Women's intellectual aptitude would blow Aristotle's mind
James Damore was fired from Google for his memo detailing women’s inferior skills. It's a tale as old as time.
James Doban who was fired from Google in mid-August after circulating his views on women in tech.
In mid-August, James Damore was fired from Google because he circulated a memo arguing that the lack of women in the tech industry is due to their innately inferior technical skills and leadership abilities.
However, this wasn’t sexism: it was science. (Okay, so Damore is not a scientist of cognitive sex differences, but he went to Harvard and is good at chess – so that counts, right?)
The affair fired up the alt-right, to whom Damore gave his first interviews following the dismissal, a move which convincingly cements his assertion that his concerns were scientifically motivated. When a guy wants to talk cognition, who better to engage than neo-Nazis? After all, nobody’s got a better handle on phrenology.
From the right, accusations of censorship and anti-empiricism abounded. Damore was just trying to start a rational conversation! Those mindless lefties don’t want debate, they just cry about their snowflake feelings when you dare to threaten the orthodoxy.
Cordelia Fine and Lise Eliot have expertly accounted for the gap between the facts about cognitive sex differences and public perceptions
When the mindless lefties – many of whom were actual experts in cognitive sex differences – penned nuanced articles on the most up-to-date research in the field, these were never going to get the same traction as chess-man’s memo. A headline like “Men and Women Actually Pretty Similar, Meta-Analysis Finds” won’t bait clicks like “Why Men Cheat and Women Lie: New Study Reveals All!”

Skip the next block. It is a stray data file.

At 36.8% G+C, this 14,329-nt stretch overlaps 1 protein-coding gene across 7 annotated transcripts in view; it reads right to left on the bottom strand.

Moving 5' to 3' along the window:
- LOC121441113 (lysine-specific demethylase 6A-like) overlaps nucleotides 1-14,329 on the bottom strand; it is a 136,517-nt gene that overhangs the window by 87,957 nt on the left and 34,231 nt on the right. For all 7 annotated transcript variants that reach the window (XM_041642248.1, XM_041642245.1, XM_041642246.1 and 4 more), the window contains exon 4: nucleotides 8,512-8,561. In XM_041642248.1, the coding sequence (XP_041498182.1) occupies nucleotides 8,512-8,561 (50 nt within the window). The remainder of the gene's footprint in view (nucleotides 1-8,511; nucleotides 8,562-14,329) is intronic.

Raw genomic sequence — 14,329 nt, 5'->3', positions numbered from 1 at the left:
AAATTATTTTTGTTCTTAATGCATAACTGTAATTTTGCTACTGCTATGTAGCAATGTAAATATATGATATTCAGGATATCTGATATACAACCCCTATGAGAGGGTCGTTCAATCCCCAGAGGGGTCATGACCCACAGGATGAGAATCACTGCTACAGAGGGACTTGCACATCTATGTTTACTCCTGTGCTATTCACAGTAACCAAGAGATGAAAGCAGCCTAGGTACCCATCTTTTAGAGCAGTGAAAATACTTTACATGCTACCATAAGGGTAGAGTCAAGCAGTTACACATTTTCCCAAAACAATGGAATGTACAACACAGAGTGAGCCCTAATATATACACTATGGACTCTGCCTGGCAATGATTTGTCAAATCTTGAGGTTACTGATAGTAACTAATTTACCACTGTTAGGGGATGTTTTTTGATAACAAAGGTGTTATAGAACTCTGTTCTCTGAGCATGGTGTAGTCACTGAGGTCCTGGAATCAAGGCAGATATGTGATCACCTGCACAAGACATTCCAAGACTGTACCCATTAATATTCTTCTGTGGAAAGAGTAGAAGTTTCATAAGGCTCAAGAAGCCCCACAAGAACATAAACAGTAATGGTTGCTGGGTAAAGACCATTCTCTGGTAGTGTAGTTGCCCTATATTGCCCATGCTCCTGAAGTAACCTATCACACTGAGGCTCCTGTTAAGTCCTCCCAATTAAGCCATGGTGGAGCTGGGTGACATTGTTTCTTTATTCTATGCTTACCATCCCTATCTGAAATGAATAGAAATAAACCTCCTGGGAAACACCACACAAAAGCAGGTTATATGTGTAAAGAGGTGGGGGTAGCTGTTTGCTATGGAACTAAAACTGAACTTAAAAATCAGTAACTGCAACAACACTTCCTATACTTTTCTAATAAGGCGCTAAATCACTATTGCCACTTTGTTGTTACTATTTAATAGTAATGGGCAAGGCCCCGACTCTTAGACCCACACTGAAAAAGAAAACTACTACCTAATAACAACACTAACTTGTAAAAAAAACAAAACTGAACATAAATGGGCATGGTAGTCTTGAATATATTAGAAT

Neuroscientists such as Cordelia Fine and Lise Eliot have expertly accounted for the gap between the facts about cognitive sex differences and public perceptions. I won’t rehearse their research and arguments here, just urge you to read them.
Many commentators have noted that if paltry female representation in tech is due to biologically innate factors it would hold across time and across cultures. It does not. Women used to dominate computer programming when it was a less prestigious field; in India, Malaysia and Nigeria, for example, women are much more likely to study computing.
Like Damore, I’m not a cognitive scientist. Unlike him, I haven’t been to Harvard and am a mediocre chess player. But one measure of human intelligence is the ability to recognize patterns. And when this “debate” perennially raises one of its hydra heads – with the latest champion of women’s scientifically demonstrable inferiority brandishing his ideas as some sort of revolutionary torch – it always strikes me I’m listening to the same stuff that men have been saying for millennia. In 100 years, folks will recognise Damore’s professed scientific objectivity for what it is. How do I know? Because history shows a pattern.
Aristotle believed that women’s “deliberative capacity” lacked authority. Thus women should obey while men command. He also considered women to lie more, be more prone to depression, and to lack self-respect. Now, why women might lie, be sad, and fail to value themselves in a culture in which they got married off in their early teens to dudes twice their age and were rarely allowed to leave the house I simply can’t imagine.